Gutless Beginnings and the Giving of Gifts

Well. Here I am, sitting at my desk at 1 in the afternoon on a bright, cold December Thursday, wondering just what the hell I should write as my first real blog post. That’s pretty weird for me in and of itself, as a few weeks ago this would have been the tail end of my lunch break and I’d probably have been spending it munching on vegetables and a bowl of rice in my cubicle, but now it’s even harder to fathom because since I’ve gone to all the trouble of building this website, people expect me to have something to say. To be honest, I’d sort of forgotten about that part.

Regionally speaking, I can’t go outside to talk about how ridiculously cold it is or how my snow dogs have turned invisible (Neil Gaiman has that covered), nor can I talk about my awesome charity or work with the conservation district while showing off my magnificent beard (Patrick Rothfuss and my good friend Jay have me beat there–especially with the beards). That, and it’s very likely that I’m writing to an audience of about twenty people, not hundreds or thousands or hundreds of thousands. And that’s okay. Maybe that makes it easier to be a little gutless and write about nothing while I’m getting my feet wet. After all, I’m starting an entirely new life for myself and changing the definition of who I am, and that’s been taking guts enough; more, in fact, than I thought I had.

I recently quit my steady, well-paying job of nine years in order to pursue my dream of writing. I hear you, and yes, I know that it isn’t necessary or even advisable for a writer that isn’t doing technical writing or working for a magazine or firm to quit his day job. Fiction and poetry writing is the kind of thing most people do as a sideline, squeezing it into their already busy schedules and using it as a chance to find a little sanity in their day to day struggles.

Unfortunately for me, that never worked so well. I discovered early on that dividing myself between too many things simply caused me to create things in a divided kind of way, and when you spend more than 75% of your time doing things that don’t matter to you, believe me, you’ll have a lot less than 75% of your energy reserves intact for the work that matters. So though it was a difficult decision to make, when the opportunity came for me to leave my job and pursue my writing, I decided to go whole hog.

I don’t expect that this endeavor is going to make me a lot of money. Actually, I’m pretty sure it’s going to cost me money and keep me well into the red for a good while, and if I ever do manage to get back into the black, it won’t be the kind of green that buys me extended use of the blue pill. (Is it odd that a Matrix reference makes me feel old?) It probably won’t even cover fixing my severed brake lines after one of my friends or relatives tries to kill me after realizing that I’m turning their darkest secrets into fiction. But for the first time in my life, I think I’m fine with that.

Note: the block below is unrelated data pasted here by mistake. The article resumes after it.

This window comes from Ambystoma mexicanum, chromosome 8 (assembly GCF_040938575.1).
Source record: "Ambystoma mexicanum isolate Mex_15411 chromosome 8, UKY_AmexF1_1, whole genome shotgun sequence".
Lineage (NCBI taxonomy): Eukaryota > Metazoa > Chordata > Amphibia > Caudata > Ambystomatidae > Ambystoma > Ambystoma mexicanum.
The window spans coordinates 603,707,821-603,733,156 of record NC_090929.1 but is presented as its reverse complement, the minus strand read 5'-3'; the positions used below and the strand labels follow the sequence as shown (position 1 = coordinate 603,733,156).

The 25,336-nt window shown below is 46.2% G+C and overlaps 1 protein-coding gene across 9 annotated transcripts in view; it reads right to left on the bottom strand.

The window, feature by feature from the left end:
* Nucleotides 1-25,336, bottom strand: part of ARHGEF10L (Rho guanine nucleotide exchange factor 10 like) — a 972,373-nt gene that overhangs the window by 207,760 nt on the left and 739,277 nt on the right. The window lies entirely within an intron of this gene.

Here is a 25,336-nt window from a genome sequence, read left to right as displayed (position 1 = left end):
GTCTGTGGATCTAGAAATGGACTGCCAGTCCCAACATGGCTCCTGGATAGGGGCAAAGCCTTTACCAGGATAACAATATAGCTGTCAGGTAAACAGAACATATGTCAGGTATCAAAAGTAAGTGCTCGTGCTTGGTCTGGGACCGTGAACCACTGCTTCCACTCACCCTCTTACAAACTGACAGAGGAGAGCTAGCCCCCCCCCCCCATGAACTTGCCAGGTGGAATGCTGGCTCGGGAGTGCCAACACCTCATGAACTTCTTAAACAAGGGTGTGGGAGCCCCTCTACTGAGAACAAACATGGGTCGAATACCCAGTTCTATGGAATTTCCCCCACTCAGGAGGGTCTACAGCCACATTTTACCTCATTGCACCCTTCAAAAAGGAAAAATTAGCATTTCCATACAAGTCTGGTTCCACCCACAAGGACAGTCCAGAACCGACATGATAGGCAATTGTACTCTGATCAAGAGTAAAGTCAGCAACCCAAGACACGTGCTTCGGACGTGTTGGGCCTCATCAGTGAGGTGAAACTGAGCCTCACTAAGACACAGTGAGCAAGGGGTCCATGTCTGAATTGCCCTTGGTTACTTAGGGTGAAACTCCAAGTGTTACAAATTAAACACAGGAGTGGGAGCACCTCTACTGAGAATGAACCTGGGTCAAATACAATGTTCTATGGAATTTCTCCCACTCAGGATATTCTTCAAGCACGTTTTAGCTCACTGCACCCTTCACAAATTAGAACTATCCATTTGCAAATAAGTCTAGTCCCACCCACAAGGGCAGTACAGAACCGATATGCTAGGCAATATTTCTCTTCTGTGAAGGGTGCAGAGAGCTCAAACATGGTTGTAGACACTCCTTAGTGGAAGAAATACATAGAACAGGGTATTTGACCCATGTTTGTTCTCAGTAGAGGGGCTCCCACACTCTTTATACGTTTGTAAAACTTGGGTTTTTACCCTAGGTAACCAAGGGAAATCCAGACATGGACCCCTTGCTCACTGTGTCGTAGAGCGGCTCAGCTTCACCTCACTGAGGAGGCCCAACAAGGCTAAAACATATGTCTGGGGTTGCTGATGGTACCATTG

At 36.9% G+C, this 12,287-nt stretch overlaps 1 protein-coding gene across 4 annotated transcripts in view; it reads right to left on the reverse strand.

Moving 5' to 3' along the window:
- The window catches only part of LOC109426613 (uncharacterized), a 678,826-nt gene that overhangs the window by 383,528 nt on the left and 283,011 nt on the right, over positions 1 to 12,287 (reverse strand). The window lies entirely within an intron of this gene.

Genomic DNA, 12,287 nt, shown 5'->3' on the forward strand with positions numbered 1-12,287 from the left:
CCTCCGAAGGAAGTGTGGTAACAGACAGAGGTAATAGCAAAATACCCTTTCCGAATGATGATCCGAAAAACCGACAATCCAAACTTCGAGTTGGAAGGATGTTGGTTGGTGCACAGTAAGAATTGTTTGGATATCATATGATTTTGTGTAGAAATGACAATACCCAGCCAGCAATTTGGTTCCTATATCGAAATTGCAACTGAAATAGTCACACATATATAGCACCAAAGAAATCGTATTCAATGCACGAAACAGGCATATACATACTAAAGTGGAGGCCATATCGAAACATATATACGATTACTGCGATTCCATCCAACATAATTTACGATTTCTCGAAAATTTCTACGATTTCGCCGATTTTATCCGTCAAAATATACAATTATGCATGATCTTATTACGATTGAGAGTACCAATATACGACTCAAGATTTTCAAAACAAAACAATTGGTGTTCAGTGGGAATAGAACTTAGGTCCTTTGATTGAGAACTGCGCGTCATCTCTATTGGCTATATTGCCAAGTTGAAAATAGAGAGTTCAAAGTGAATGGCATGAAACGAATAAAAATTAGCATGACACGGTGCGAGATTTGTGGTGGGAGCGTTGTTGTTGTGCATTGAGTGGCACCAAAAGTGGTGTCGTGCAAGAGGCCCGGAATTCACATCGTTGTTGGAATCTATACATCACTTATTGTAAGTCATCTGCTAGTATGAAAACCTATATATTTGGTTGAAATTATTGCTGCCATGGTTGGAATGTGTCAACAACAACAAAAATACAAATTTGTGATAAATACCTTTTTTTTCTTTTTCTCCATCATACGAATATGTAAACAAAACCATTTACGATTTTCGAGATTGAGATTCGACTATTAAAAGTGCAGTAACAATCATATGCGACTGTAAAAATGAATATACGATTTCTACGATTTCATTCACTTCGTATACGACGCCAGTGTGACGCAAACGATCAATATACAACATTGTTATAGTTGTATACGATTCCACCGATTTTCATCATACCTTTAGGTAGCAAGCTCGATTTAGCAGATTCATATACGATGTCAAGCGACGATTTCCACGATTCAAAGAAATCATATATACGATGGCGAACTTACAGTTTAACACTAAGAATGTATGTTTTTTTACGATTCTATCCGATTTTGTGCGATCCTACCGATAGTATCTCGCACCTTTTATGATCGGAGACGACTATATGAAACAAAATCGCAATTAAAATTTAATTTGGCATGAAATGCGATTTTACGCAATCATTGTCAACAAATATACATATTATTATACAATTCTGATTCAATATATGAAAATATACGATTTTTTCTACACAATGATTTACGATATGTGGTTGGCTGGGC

So instead of making money, my impetus behind this change is to fully embrace something that I’d always felt eluded me, something I wanted to be part of that I never had been because I didn’t give it what it needed to be given. I imagine most writers would tell me it’s good to have no expectation of money and that I should get very used to being poor. I’d laugh, but it’s hard when you’re hungry.

Ultimately, I think the greatest lesson I’ve learned over the course of the last several weeks, over all the mornings when I’ve gotten up a little too late, had a few too many cigarettes, and had nothing but coffee for breakfast and lunch, is that being a writer is more than just participation by the act of creation. Like most things, it’s about putting yourself in the position to be what you’re striving to be. It’s about doing something because it means something to you.

For some people, doing the work that matters is okay as a sideline because they’re a little more energetic than I am or have fewer interests to divide themselves between, but I’d always known the formula was a little different for me. Turns out all I had to do was completely give up safety and stability so I could finally start to learn about everything I’d always wanted to know.

And with that out of the way, I want to talk take just a brief second to talk about a couple of charities. If you haven’t already checked out Patrick Rothfuss and his blog from the link above, please do so now to find out about some cool things he’s involved in (and a chance to win some amazing books, including the featured slipcased limited edition of Neil Gaiman’s Snow Glass Apples, which I covet with more than a little bit of my writer’s heart).

Also, if you’re a person at all interested in gaming, PC games, or indie games in general, check out the Humble Indie Bundle, a very cool project where some great indie developers have made their games available for a pay-what-you-want charity contribution. You can choose how much goes to the developers, to the Humble Bundle group itself, and to the two charities they’re supporting, the EFF and Child\’s Play. Both are worthy charities with visions that I support. I can also confirm that the included Revenge of the Titans, one of the 5 games in the bundle, is far too much fun for my productivity. If you have any plans to get anything done, avoid downloading it (but don’t let that stop you from making a donation).

So that’s about all from me. For now, it’s another cup of coffee and making horrible things happen to people that only exist on paper.

[This post originally appeared at theflyingmonkeyapparatus.com.]

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